Author Topic: Exit (2019)  (Read 1178 times)

Offline westendboy

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Exit (2019)
« on: September 11, 2019, 17:18 »


At the time this review is posted, Exit has hit #22 of Korea’s all-time top grossing locally made films and I have no doubt it will climb further up (pun intended).

Yong-nam (Jung-suk Jo) was one of the best rock climbers in college but hasn’t had much luck elsewhere after graduation. He has failed to get a job for many years and has to rely on his parents just to get by. For his mother’s 70th birthday, he insisted on having the party at Dream Garden because his old crush, Eui-ju (Yoona) works there. When a disaster strikes, covering an entire district in Seoul with mysterious white gas, he has to use all of his rock climbing skills with the help of Eui-ju to get everyone to safety.

Remember those days during physical training lessons and your coach instructed you to run round the school? You probably dashed off looking like a winner, but once you were no longer in the eye-line of your coach you started walking. Exit will instil the real deal in you and you will realise you are keeping fit not for the coach, but for yourself, and dammit… you will never know that one day all those extra rounds you ran and the additional weight you bench-pressed is going to save lives.

Exit is a blast. I sat in a near full house screening and judging by the ecstatic screams I heard all round me this is a winner, but Exit is sandwiched by some of the laziest filmmaking ever. The cloying melodrama, the extreme over-acting, the comedic broad-strokes, are all on show. Right at the end, writer-director Sang Geun Lee had no idea how to wrap up all the good work done, but trust me, nobody cares because Lee scores with the mind-blowing action in this action-comedy.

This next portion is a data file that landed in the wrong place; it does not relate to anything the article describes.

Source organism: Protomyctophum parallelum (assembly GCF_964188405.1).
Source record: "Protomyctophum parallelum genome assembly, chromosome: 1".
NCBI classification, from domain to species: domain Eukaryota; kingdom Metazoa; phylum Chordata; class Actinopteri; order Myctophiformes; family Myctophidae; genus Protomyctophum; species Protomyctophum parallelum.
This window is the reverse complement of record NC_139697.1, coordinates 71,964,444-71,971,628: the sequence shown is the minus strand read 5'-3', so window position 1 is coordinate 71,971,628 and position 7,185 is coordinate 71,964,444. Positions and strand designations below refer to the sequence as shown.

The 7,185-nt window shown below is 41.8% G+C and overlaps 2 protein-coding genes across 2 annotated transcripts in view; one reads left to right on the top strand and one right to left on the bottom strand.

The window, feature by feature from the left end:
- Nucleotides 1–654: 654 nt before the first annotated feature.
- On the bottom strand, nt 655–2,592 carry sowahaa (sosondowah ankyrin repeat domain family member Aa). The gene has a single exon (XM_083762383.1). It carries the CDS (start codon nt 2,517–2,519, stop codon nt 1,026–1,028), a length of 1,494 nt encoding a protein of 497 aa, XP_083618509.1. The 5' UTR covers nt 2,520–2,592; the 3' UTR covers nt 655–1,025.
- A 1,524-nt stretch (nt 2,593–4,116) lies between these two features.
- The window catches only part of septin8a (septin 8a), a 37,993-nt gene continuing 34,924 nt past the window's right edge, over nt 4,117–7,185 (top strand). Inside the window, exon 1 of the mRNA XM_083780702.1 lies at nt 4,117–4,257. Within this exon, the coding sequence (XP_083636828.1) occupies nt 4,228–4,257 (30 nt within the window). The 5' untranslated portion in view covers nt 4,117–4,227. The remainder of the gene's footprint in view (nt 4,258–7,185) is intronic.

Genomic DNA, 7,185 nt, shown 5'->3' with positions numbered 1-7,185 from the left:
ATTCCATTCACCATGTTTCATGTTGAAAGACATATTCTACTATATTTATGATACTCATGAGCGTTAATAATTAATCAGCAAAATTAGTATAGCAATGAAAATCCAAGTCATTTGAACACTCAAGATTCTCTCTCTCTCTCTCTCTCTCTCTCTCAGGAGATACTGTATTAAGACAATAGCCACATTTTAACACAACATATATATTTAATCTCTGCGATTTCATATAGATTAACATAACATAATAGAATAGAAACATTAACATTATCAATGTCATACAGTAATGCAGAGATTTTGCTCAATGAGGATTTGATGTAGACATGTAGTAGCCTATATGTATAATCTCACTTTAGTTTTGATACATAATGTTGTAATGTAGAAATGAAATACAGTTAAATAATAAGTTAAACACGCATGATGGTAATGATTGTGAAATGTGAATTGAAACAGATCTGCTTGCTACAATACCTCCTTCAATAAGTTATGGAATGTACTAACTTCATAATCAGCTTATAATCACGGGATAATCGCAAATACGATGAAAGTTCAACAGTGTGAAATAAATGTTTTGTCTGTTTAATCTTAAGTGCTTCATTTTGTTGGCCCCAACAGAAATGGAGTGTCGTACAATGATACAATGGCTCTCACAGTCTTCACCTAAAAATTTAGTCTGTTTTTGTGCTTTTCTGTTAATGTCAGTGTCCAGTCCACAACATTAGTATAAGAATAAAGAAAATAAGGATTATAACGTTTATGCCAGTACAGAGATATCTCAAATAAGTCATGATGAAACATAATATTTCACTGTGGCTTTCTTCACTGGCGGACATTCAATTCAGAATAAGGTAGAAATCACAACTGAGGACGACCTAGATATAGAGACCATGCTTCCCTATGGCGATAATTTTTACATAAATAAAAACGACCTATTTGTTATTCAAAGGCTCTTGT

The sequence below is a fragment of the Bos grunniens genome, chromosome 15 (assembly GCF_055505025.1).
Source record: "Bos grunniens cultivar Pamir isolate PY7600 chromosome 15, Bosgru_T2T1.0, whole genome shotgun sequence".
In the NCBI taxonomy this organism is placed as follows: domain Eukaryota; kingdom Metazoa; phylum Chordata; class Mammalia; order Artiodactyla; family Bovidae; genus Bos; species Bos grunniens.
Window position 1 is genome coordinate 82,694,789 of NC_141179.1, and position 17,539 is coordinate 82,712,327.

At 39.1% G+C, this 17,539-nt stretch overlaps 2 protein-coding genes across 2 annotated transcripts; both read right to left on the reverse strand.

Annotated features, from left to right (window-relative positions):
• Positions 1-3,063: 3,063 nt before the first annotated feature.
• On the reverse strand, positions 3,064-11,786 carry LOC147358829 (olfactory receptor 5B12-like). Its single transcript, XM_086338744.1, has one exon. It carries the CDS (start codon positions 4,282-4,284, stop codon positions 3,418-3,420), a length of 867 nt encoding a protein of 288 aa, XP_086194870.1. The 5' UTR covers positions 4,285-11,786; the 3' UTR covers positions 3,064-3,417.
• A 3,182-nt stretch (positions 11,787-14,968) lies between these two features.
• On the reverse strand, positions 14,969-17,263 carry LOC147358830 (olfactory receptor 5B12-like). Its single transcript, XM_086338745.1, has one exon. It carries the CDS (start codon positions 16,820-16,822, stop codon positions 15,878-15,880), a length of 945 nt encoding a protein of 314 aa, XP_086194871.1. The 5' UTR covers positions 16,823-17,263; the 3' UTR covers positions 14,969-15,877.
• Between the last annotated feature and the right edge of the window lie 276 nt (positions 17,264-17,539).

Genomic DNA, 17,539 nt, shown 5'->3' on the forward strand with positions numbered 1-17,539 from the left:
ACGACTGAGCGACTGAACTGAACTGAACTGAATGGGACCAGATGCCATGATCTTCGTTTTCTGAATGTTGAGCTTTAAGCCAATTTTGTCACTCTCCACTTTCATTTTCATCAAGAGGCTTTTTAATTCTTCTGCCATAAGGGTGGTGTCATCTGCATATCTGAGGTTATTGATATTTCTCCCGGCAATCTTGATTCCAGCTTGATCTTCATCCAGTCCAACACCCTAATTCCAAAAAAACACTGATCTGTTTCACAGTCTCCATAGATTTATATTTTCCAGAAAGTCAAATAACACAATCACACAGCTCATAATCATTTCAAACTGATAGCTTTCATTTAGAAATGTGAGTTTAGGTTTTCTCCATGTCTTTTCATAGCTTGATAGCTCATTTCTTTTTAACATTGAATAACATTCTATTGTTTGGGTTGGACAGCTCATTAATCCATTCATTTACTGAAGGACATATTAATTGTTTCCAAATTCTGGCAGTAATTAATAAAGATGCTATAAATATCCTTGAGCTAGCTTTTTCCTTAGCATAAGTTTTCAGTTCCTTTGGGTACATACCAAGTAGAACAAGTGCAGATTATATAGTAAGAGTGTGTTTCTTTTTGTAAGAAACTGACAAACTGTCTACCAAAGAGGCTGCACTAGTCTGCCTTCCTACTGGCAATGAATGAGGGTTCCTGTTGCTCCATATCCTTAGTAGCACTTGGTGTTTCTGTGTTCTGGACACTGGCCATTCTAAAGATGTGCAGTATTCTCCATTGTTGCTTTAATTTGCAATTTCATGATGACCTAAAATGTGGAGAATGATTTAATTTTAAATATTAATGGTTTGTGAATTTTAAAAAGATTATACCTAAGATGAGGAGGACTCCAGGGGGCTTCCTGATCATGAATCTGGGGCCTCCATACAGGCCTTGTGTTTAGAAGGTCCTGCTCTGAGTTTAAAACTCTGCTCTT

Disaster genre films have no reason to be this fun. For me, this is a sub-genre of the disaster genre and I termed it the problem-solving sub-genre. Don’t worry, I won’t share any surprises here but I will just say some of the ways Yong-nam and Eui-ju negotiate the obstacles as the toxic gas threatens to rise up and envelope them are truly inventive. The cinematography is stellar and the two leads are entirely convincing as rock wall climbers. Some scenes are so exhilarating that my heart parked in my mouth.

Sometimes a movie can do one thing so well that you can look past all the missteps and contrivances. I had so much fun watching this that it is almost criminal. This is Sang Geun Lee’s debut and he has lots of room for growth, but in the action element he is a top dawg.


3 / 5

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